27 Dec 2018

Understanding and defending against cyber threats

John Higginson, Principal Consultant at Context Information Security, examines what organisations can do to try and combat the increasing and varied threats posed by cyber attacks. 

Cyber security has become increasingly more relevant and tangible, with large-scale hacks and global malware outbreaks becoming the norm. But who are the threat actors out there behind these incidents, and what can your organisation do about cyber threats? 

The range of threat actors varies considerably: from low-sophistication and low-resource ‘hacktivists’ typically driven by ideology; to much better equipped and funded organised crime elements driven by financial gain; through to highly organised, motivated and extremely capable state-sponsored actors looking for political or economic advantage. Real-world examples of how they operate are varied too and include diverting payments; targeting personal, banking or proprietary data to sell on the Dark Web; and stealing commercial secrets to avoid onerous and time-consuming research and development costs, with the potential to reduce your company’s competitive edge and price you out of the market. A number of well-publicised new products have been launched that bear more than a passing resemblance to those of well-established and more expensive brands. For example, the new Chinese Land Wind X7 looks astonishingly similar to the Range Rover Evoque.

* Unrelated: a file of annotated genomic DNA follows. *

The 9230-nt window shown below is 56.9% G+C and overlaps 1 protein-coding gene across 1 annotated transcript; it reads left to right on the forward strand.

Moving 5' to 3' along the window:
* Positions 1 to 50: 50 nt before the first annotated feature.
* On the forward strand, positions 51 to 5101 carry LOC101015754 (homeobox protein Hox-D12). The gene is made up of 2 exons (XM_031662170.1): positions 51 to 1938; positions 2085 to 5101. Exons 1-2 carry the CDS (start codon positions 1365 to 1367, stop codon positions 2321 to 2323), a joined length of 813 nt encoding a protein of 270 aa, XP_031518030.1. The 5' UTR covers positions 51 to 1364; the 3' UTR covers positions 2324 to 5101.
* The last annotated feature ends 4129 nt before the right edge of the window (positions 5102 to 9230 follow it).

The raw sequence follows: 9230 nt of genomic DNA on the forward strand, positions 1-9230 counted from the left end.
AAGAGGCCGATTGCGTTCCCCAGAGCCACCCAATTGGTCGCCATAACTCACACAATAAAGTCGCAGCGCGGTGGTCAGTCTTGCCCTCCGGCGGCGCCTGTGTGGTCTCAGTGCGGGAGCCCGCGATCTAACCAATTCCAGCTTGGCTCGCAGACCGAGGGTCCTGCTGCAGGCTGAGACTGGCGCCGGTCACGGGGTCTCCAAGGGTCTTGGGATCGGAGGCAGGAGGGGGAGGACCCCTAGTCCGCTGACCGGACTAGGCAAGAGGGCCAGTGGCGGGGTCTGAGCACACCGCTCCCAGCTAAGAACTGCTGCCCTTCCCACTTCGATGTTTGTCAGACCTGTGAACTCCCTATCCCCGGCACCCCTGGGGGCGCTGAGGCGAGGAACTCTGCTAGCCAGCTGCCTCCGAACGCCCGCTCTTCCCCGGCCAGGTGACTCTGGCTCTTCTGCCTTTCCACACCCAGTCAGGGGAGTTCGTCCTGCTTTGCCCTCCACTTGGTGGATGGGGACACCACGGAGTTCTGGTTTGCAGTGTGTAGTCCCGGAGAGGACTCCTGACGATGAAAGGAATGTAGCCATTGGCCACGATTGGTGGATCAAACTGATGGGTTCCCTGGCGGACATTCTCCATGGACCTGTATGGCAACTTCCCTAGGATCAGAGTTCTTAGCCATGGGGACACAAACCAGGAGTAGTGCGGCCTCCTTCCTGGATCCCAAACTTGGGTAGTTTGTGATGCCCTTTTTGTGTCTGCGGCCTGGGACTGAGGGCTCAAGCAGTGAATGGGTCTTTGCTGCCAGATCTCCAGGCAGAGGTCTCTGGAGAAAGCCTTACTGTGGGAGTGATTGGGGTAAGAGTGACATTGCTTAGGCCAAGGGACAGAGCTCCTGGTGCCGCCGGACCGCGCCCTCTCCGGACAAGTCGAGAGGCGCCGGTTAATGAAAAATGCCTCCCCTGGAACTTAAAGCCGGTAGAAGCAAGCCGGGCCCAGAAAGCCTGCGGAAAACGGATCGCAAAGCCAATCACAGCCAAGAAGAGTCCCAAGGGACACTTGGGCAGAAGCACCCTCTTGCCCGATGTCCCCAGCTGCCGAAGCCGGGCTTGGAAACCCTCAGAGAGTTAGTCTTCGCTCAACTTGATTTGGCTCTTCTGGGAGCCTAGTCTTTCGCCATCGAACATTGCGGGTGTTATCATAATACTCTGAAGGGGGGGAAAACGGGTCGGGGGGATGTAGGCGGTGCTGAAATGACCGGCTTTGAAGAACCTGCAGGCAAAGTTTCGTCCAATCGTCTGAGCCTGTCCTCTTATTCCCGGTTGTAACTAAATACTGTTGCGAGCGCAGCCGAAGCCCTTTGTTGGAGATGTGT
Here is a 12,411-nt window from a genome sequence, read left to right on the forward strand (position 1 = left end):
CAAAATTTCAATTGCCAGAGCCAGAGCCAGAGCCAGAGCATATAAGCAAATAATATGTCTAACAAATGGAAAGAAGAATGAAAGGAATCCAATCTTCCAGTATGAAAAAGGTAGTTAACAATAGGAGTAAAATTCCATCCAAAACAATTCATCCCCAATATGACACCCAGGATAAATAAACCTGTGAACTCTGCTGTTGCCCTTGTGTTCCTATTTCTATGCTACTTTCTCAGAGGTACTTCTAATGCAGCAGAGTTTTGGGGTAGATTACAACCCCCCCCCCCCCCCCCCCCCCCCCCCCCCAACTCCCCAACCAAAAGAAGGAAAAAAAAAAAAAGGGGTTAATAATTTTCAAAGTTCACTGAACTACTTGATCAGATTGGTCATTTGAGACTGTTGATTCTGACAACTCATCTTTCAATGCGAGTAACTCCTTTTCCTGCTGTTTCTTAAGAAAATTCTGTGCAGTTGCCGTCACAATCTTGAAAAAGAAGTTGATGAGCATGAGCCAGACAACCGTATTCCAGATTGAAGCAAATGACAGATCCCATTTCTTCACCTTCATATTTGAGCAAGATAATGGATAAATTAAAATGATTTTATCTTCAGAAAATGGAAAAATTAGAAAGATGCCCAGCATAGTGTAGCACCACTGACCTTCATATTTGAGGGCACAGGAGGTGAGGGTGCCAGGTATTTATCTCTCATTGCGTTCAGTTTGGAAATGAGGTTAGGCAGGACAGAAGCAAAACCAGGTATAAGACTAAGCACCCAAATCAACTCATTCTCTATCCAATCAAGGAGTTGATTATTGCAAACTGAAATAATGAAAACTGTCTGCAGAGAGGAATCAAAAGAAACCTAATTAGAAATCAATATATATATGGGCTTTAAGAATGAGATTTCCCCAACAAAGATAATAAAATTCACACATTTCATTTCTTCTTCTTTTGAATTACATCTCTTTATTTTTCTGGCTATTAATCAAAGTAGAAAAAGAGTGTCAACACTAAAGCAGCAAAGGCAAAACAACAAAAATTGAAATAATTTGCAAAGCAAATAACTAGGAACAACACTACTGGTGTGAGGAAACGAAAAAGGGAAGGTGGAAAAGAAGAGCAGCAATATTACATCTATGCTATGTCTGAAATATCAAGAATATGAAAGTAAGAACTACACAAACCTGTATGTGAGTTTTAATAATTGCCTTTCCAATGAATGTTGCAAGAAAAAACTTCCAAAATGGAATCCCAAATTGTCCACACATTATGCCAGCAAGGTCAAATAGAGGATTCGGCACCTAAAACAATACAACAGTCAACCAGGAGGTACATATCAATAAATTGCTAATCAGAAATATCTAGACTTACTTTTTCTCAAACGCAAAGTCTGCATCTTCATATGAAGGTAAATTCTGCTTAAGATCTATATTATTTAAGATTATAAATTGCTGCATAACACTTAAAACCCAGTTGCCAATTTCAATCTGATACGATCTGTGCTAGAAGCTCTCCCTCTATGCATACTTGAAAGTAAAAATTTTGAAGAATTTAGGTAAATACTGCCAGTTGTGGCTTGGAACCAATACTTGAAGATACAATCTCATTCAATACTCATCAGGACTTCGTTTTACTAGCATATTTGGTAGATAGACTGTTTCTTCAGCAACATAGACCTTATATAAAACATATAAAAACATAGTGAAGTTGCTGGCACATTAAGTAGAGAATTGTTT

State-sponsored actors can also have the longer-term and more strategic aims of disrupting or destabilising foreign nation states to further their own political or economic goals. As an example of this, recent reporting suggests purportedly Russian state-sponsored groups have infiltrated US power supply networks as well as those in Ukraine, where power disruption attacks have already taken place. The threats posed by operating in cyber space are very real and ever-more prolific.  

From a defence industry perspective, any supplier is a potential target for many of these threat actors. Understanding the weapon or technological capabilities of a potential enemy significantly increases the ability to prepare and devise strategies to defeat that adversary.  

Notwithstanding the considerable threats to individual organisations, companies in the supply chain often have trusted relationships with large defence contractors or the Ministry of Defence itself, so can be seen by threat actors as the ‘soft underbelly’ and an easy way in to obtain their end goal. Whilst, unsurprisingly, such hacks are not well publicised, they do occur and the supply chain will continue to be targeted. 

So, now that we know the various threat actors out there and some of their intentions, the big question is: what should your organisation be doing about it?